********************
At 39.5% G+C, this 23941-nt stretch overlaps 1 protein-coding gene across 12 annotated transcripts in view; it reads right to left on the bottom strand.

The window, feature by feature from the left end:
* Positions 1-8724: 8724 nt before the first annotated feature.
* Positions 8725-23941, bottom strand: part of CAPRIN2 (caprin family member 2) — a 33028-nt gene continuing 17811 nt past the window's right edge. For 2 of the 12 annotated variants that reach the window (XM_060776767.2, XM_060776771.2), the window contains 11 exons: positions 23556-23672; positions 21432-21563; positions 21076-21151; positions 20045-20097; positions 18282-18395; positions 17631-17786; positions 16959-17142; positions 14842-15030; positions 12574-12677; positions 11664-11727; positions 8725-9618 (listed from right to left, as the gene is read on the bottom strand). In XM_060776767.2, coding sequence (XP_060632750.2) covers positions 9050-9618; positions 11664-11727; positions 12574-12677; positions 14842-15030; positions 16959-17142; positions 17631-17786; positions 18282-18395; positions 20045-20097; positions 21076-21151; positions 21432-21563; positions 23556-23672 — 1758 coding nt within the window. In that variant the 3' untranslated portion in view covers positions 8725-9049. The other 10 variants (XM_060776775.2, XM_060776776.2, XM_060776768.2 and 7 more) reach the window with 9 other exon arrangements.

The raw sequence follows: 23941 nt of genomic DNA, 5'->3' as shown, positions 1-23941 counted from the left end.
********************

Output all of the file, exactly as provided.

At 39.5% G+C, this 23941-nt stretch overlaps 1 protein-coding gene across 12 annotated transcripts in view; it reads right to left on the bottom strand.

The window, feature by feature from the left end:
* Positions 1-8724: 8724 nt before the first annotated feature.
* Positions 8725-23941, bottom strand: part of CAPRIN2 (caprin family member 2) — a 33028-nt gene continuing 17811 nt past the window's right edge. For 2 of the 12 annotated variants that reach the window (XM_060776767.2, XM_060776771.2), the window contains 11 exons: positions 23556-23672; positions 21432-21563; positions 21076-21151; positions 20045-20097; positions 18282-18395; positions 17631-17786; positions 16959-17142; positions 14842-15030; positions 12574-12677; positions 11664-11727; positions 8725-9618 (listed from right to left, as the gene is read on the bottom strand). In XM_060776767.2, coding sequence (XP_060632750.2) covers positions 9050-9618; positions 11664-11727; positions 12574-12677; positions 14842-15030; positions 16959-17142; positions 17631-17786; positions 18282-18395; positions 20045-20097; positions 21076-21151; positions 21432-21563; positions 23556-23672 — 1758 coding nt within the window. In that variant the 3' untranslated portion in view covers positions 8725-9049. The other 10 variants (XM_060776775.2, XM_060776776.2, XM_060776768.2 and 7 more) reach the window with 9 other exon arrangements.

The raw sequence follows: 23941 nt of genomic DNA, 5'->3' as shown, positions 1-23941 counted from the left end.